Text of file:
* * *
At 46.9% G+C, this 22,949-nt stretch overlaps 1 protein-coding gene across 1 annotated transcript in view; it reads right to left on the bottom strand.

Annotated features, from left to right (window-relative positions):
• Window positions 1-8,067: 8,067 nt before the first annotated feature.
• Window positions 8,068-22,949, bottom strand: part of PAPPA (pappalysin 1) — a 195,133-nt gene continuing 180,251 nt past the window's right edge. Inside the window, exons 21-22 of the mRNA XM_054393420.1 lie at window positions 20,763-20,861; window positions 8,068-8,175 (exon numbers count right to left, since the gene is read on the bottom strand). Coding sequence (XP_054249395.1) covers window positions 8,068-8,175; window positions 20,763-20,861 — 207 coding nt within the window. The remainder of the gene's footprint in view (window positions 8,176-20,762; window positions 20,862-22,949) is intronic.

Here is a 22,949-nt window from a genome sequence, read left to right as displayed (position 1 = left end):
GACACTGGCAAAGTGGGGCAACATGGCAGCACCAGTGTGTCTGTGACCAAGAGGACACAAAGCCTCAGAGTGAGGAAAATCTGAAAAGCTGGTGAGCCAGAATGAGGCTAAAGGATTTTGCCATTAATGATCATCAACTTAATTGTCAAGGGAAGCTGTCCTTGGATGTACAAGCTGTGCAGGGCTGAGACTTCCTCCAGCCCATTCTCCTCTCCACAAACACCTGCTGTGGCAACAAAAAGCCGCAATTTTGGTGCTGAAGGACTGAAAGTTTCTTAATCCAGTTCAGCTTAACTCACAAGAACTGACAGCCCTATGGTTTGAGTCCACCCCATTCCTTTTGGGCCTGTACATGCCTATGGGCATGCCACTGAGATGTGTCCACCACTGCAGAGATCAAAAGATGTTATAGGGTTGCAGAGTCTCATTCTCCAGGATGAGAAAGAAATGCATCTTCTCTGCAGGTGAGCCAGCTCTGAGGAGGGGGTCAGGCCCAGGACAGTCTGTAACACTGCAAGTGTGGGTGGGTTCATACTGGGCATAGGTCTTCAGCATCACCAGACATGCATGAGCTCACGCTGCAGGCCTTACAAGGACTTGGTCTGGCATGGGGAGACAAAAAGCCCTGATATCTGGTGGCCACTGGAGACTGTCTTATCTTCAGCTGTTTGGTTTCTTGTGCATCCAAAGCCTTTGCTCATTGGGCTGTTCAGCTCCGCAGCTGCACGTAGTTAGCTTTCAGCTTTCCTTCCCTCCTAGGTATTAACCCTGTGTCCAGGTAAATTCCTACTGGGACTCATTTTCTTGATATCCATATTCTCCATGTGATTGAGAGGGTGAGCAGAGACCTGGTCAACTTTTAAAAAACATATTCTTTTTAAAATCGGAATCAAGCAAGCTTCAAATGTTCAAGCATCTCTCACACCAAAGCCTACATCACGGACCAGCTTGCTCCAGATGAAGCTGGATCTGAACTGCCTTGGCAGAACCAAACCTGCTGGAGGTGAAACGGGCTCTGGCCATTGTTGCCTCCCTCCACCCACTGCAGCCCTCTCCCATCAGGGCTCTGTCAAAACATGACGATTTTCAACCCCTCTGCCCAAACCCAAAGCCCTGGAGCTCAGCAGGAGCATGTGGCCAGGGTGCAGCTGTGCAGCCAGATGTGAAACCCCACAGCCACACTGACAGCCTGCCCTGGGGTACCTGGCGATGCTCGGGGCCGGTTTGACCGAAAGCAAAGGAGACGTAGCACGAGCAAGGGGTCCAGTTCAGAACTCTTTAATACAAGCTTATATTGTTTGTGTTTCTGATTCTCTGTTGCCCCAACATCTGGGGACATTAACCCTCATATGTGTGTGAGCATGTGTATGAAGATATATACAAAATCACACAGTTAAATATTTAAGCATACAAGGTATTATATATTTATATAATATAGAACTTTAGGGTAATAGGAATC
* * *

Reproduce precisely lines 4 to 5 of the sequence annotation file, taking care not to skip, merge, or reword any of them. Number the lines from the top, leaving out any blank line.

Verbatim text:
• Window positions 8,068-22,949, bottom strand: part of PAPPA (pappalysin 1) — a 195,133-nt gene continuing 180,251 nt past the window's right edge. Inside the window, exons 21-22 of the mRNA XM_054393420.1 lie at window positions 20,763-20,861; window positions 8,068-8,175 (exon numbers count right to left, since the gene is read on the bottom strand). Coding sequence (XP_054249395.1) covers window positions 8,068-8,175; window positions 20,763-20,861 — 207 coding nt within the window. The remainder of the gene's footprint in view (window positions 8,176-20,762; window positions 20,862-22,949) is intronic.

Here is a 22,949-nt window from a genome sequence, read left to right as displayed (position 1 = left end):